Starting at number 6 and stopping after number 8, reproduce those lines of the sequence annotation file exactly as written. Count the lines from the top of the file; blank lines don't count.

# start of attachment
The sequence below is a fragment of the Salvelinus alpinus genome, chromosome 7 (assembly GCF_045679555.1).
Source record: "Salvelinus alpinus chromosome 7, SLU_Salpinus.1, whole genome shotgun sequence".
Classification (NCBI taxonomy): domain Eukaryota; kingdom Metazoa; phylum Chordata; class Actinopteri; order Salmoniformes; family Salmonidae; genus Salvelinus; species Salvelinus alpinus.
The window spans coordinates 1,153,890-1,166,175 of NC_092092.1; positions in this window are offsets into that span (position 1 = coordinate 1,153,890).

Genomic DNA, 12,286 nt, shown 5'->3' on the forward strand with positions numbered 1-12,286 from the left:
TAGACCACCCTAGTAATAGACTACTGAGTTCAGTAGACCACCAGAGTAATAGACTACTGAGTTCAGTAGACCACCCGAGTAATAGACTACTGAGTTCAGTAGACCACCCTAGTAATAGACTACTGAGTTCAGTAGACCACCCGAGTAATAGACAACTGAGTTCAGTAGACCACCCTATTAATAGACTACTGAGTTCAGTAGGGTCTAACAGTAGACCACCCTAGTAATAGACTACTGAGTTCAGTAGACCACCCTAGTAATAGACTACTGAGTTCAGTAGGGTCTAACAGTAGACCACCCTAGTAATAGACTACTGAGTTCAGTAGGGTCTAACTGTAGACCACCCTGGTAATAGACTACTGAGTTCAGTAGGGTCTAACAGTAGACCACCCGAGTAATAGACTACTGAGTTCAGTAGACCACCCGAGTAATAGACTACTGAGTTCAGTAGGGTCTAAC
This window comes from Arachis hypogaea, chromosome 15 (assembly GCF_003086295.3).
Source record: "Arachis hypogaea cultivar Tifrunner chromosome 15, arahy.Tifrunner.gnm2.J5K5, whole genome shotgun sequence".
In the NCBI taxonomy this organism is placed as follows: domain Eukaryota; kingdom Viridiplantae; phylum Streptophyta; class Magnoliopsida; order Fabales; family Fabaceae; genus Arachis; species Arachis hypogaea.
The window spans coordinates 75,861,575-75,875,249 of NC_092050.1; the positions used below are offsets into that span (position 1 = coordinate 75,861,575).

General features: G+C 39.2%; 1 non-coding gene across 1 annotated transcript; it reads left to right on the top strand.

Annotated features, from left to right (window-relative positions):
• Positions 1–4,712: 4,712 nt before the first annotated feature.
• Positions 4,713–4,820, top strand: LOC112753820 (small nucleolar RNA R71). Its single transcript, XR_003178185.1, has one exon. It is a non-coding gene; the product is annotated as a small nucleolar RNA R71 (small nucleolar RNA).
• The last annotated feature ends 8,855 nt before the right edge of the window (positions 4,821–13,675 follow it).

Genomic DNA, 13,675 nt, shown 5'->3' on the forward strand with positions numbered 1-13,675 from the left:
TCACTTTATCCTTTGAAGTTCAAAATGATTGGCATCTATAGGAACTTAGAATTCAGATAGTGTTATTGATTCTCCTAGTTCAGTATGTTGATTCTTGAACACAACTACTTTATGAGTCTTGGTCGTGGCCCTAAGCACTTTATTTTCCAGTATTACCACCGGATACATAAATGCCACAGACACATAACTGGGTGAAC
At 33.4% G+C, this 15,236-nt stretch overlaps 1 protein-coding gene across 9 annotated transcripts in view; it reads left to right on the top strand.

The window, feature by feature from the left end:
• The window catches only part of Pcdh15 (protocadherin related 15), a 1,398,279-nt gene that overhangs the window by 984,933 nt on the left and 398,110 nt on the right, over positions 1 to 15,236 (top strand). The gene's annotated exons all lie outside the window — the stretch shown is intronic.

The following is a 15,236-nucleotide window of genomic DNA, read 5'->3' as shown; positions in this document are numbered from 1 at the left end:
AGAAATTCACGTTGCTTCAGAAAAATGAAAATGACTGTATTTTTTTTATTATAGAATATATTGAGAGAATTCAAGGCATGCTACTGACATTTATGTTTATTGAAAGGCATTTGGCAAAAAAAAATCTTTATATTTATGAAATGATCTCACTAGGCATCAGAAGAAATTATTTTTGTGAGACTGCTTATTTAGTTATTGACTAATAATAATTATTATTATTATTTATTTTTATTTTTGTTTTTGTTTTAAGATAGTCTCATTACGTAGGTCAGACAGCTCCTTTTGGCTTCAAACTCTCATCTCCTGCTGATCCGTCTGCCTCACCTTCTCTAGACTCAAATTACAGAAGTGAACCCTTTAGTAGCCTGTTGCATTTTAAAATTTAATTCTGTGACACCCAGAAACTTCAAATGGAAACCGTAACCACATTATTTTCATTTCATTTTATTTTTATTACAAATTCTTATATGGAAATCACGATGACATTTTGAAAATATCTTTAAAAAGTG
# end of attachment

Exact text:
TAGACCACCCTAGTAATAGACTACTGAGTTCAGTAGACCACCAGAGTAATAGACTACTGAGTTCAGTAGACCACCCGAGTAATAGACTACTGAGTTCAGTAGACCACCCTAGTAATAGACTACTGAGTTCAGTAGACCACCCGAGTAATAGACAACTGAGTTCAGTAGACCACCCTATTAATAGACTACTGAGTTCAGTAGGGTCTAACAGTAGACCACCCTAGTAATAGACTACTGAGTTCAGTAGACCACCCTAGTAATAGACTACTGAGTTCAGTAGGGTCTAACAGTAGACCACCCTAGTAATAGACTACTGAGTTCAGTAGGGTCTAACTGTAGACCACCCTGGTAATAGACTACTGAGTTCAGTAGGGTCTAACAGTAGACCACCCGAGTAATAGACTACTGAGTTCAGTAGACCACCCGAGTAATAGACTACTGAGTTCAGTAGGGTCTAAC
This window comes from Arachis hypogaea, chromosome 15 (assembly GCF_003086295.3).
Source record: "Arachis hypogaea cultivar Tifrunner chromosome 15, arahy.Tifrunner.gnm2.J5K5, whole genome shotgun sequence".